Norwegian knowhow to help Puducherry, Lakshadweeps marine development
The aim of these pilot projects is to develop tourism, energy, transportation, fisheries, and aquaculture without degradation of marine environment. Photo: Twitter

Norwegian knowhow to help Puducherry, Lakshadweep's marine development

Even amid growing concerns over the impact of global warming and climate change on coastal areas, Puducherry and Lakshadweep have been chosen as the first locations for sustainable development of ocean resources through an India-Norway collaboration

Puducherry and Lakshadweep have been chosen as the first locations for sustainable development of ocean resources through an India-Norway collaboration.

The aim of these pilot projects is to develop tourism, energy, transportation, fisheries and aquaculture without degradation of marine environment in these locations. While India has a long coastline stretching across various states, including Tamil Nadu, West Bengal, Kerala, Andhra Pradesh and Gujarat, Norway has expertise in marine spatial planning for development that does not hamper preservation of the environment.

The Ministry of Earth Sciences said on Wednesday (March 3) that India and Norway have chalked out a plan for jointly working in the area of marine spatial planning in the oceanic space for the next five years.

The first meeting between representatives from both the countries took place recently, through video conferencing, and a plan to ensure human activities at sea take place in an efficient, safe and sustainable manner has been finalised, according to a statement issued by the ministry.

Norway’s Ambassador in India, Hans Jacob Frydenlund, hailed the “good discussions” and stressed that “caring for ocean’s health” was in focus along with development of ocean industries. “Together we will succeed in both,” he tweeted. The envoy co-chaired the meeting along with Dr M Rajeevan Nair, secretary, Ministry of Earth Sciences.

Also read: Heat to take ‘wind’ out of coastal India; huge job loss anticipated

Frydenlund and Dr Nair head the steering committee formed by the two countries for discussions on joint strategies for sustainable development of ocean resources. The pilot projects at Puducherry and Lakshadweep are a part of the Indo-Norway Integrated Ocean Initiative under the memorandum of understanding signed between the two countries in 2019.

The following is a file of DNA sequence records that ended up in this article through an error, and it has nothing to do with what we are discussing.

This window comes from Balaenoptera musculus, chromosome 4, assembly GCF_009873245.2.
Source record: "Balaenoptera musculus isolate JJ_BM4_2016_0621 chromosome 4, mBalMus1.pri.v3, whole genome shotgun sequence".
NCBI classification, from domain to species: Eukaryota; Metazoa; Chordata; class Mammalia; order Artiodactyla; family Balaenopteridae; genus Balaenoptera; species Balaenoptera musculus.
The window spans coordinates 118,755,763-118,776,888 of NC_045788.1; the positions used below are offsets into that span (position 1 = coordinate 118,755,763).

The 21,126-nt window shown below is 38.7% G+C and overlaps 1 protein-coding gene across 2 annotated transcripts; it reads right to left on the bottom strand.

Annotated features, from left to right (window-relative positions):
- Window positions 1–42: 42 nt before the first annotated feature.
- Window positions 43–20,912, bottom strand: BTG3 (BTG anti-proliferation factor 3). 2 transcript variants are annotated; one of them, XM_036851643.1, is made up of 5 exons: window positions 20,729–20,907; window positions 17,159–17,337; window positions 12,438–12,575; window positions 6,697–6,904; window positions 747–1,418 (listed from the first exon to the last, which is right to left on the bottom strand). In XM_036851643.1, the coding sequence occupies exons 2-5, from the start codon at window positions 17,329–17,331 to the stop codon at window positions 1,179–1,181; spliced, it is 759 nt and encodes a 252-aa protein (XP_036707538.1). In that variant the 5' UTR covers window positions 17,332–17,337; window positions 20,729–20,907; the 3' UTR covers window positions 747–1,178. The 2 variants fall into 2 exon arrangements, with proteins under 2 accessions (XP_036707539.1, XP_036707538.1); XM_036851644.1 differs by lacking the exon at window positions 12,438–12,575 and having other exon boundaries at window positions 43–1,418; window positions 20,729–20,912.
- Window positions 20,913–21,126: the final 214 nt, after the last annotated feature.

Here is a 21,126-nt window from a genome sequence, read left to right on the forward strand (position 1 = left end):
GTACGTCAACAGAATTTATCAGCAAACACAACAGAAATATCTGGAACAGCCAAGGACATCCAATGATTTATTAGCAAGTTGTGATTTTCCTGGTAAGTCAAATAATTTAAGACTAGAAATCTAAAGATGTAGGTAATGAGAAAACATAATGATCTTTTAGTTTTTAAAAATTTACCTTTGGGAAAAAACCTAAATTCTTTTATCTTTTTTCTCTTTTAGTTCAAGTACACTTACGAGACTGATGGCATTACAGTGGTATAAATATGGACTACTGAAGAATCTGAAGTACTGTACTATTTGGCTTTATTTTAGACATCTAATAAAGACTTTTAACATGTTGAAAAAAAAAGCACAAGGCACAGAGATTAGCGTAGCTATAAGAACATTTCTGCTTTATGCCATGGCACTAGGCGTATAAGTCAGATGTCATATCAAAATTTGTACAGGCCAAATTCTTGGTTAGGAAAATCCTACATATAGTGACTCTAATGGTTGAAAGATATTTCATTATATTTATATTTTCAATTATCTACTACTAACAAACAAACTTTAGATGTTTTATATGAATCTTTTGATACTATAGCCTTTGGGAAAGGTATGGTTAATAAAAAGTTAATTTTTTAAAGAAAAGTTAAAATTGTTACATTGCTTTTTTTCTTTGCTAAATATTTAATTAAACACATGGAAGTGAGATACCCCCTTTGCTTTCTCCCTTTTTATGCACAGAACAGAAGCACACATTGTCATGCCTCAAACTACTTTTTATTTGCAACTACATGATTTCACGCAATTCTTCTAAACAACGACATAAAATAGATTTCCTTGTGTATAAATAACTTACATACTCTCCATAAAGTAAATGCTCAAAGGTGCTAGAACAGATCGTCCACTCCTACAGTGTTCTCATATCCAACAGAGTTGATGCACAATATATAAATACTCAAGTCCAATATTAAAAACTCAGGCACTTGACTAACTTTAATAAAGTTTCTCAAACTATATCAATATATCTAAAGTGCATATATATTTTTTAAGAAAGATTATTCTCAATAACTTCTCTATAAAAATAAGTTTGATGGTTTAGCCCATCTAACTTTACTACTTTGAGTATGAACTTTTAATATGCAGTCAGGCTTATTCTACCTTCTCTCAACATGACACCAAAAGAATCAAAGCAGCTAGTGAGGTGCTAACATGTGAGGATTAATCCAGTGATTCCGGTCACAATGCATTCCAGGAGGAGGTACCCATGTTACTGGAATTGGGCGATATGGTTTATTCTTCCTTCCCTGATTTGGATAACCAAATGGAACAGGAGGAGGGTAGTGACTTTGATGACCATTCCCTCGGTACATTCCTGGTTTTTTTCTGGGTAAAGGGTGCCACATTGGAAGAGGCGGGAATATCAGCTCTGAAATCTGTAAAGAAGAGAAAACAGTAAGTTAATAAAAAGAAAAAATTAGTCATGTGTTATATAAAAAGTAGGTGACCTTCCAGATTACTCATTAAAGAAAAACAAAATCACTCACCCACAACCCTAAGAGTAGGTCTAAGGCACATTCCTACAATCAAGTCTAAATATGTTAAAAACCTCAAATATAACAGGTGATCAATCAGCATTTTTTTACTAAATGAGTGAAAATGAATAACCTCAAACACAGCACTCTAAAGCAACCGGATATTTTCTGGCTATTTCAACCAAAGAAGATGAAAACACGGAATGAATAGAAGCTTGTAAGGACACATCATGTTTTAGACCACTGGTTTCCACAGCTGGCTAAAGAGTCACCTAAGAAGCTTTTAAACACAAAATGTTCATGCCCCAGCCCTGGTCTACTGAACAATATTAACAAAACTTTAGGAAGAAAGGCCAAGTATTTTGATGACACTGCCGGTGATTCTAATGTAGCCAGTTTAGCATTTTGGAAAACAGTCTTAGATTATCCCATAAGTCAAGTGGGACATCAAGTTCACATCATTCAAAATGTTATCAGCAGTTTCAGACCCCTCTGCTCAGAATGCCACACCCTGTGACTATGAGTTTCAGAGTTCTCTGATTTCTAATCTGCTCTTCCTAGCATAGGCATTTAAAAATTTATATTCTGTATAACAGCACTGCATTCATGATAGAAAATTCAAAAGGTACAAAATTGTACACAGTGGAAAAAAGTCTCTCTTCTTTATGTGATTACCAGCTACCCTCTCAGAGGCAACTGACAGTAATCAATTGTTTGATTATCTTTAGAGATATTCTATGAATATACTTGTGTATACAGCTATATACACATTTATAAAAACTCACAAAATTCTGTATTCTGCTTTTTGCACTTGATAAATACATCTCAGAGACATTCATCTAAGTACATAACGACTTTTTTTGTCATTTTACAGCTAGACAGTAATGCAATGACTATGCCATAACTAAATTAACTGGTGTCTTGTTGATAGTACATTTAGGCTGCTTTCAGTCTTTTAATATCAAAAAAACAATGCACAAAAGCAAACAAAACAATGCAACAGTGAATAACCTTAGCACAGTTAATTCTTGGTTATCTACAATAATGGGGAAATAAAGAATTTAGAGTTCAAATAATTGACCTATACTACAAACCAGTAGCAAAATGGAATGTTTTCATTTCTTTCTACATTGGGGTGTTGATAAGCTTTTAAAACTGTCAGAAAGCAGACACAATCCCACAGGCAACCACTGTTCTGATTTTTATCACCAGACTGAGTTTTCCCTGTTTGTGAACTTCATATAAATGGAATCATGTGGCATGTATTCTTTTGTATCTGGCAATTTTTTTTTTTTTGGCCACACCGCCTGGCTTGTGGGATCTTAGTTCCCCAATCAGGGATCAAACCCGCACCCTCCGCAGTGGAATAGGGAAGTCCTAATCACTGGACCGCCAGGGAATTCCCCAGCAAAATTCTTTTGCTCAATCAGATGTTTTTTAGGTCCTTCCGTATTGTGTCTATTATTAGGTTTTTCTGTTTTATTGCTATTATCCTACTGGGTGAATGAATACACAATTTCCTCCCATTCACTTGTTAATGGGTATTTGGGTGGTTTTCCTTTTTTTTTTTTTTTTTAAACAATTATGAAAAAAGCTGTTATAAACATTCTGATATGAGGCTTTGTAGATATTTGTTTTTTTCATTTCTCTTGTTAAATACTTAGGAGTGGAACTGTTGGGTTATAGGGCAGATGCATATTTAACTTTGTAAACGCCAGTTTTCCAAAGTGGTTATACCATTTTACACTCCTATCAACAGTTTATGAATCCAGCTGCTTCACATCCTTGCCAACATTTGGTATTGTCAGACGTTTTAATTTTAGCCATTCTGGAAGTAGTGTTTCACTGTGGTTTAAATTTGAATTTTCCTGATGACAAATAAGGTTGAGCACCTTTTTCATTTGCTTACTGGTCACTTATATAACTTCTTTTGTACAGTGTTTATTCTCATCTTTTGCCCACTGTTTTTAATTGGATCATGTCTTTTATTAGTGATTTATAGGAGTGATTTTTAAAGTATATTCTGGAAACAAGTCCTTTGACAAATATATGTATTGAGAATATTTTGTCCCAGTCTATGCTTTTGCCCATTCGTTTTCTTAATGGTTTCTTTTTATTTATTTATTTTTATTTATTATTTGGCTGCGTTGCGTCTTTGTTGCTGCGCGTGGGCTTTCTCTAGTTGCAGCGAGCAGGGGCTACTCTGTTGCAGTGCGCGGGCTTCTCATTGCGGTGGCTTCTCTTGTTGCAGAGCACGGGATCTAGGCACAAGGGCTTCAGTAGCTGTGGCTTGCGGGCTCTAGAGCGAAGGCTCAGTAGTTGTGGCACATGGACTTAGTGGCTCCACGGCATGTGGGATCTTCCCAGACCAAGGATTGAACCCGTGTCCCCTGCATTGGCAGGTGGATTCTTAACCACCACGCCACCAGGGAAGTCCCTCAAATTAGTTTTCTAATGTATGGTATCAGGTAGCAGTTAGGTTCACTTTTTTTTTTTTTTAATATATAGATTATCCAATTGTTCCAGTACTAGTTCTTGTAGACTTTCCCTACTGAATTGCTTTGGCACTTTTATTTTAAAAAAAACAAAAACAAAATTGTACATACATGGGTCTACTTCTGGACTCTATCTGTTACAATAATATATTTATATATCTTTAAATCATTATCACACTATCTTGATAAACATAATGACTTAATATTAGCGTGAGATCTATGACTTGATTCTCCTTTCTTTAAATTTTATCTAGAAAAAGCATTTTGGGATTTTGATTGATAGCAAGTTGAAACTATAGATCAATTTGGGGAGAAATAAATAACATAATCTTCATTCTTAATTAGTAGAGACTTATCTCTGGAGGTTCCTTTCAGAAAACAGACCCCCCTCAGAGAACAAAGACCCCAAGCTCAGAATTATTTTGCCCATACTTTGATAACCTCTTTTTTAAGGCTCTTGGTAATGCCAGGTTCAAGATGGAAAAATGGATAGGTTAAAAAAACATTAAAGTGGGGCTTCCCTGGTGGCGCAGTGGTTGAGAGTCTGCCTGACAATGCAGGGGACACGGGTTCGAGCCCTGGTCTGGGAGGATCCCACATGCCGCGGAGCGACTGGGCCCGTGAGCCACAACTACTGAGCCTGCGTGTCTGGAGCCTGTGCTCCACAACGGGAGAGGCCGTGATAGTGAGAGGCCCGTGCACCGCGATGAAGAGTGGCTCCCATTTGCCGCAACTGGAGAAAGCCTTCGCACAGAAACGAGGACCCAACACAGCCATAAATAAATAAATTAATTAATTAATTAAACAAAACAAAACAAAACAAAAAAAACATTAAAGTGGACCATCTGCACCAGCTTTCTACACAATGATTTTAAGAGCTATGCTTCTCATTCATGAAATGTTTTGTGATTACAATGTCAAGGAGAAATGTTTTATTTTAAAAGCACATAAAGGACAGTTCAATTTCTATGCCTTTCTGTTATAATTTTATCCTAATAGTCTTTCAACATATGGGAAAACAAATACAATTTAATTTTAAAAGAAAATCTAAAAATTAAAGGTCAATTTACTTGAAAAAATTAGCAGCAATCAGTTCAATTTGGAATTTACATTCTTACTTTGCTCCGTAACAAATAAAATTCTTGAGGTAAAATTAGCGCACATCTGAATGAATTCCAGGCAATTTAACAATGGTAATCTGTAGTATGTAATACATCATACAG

India and Norway have decided to extend support for sustainable ocean resources utilisation to advance economic and social development in coastal areas, the statement from the ministry said.

The initiative known as Marine Spatial Planning (MSP) will be implemented by the ministry through the National Centre for Coastal Research (NCCR) for India. In its primary phase, NCCR will develop a marine spatial planning framework for Puducherry and Lakshadweep.

These sites have been chosen for the pilot project in view of their setups with unique opportunities for multiple sectors such as industries, fisheries, and tourism to flourish in an eco-friendly manner. Globally, MSP is identified as a tool for sustainable and integrated ocean management that could contribute significantly to the economy and also generate employment.

Also read: Biden puts US back into fight to slow global warming 

India’s initial investments for undertaking the studies and planning are estimated to be around ₹8-₹10 crore per annum. In future, marine spatial planning framework of these two environmentally critical areas can be replicated to other coastal regions of the country.

The World Bank and the United Nations Environment Programme have expressed interest in supporting India in conducting MSP, which is seen as a key societal-beneficial initiative for India’s coastal regions.

On its part, Norway has nominated the Norwegian Environment Agency to provide technical assistance to India in this critical area. NCCR had earlier developed successful coastal management plans for Chennai, Goa and the Gulf of Kutch, the ministry said. Now the MSP initiative will aid development of multiple economic sectors and stakeholders in a greater number of coastal areas of the country.

The first project steering committee meeting was also attended by representatives from several stakeholder ministries such as the Ministry of Environment, Forests, and Climate Change; Ministry of External Affairs; Ministry of Shipping; Ministry of Trade & Industry; Ministry of Fisheries, Animal Husbandry and Dairying; Ministry of Tourism; and the governments of Tamil Nadu and Lakshadweep. The central government’s vision of a ‘New India by 2030’ highlights blue economy as one of the ten core dimensions of growth.

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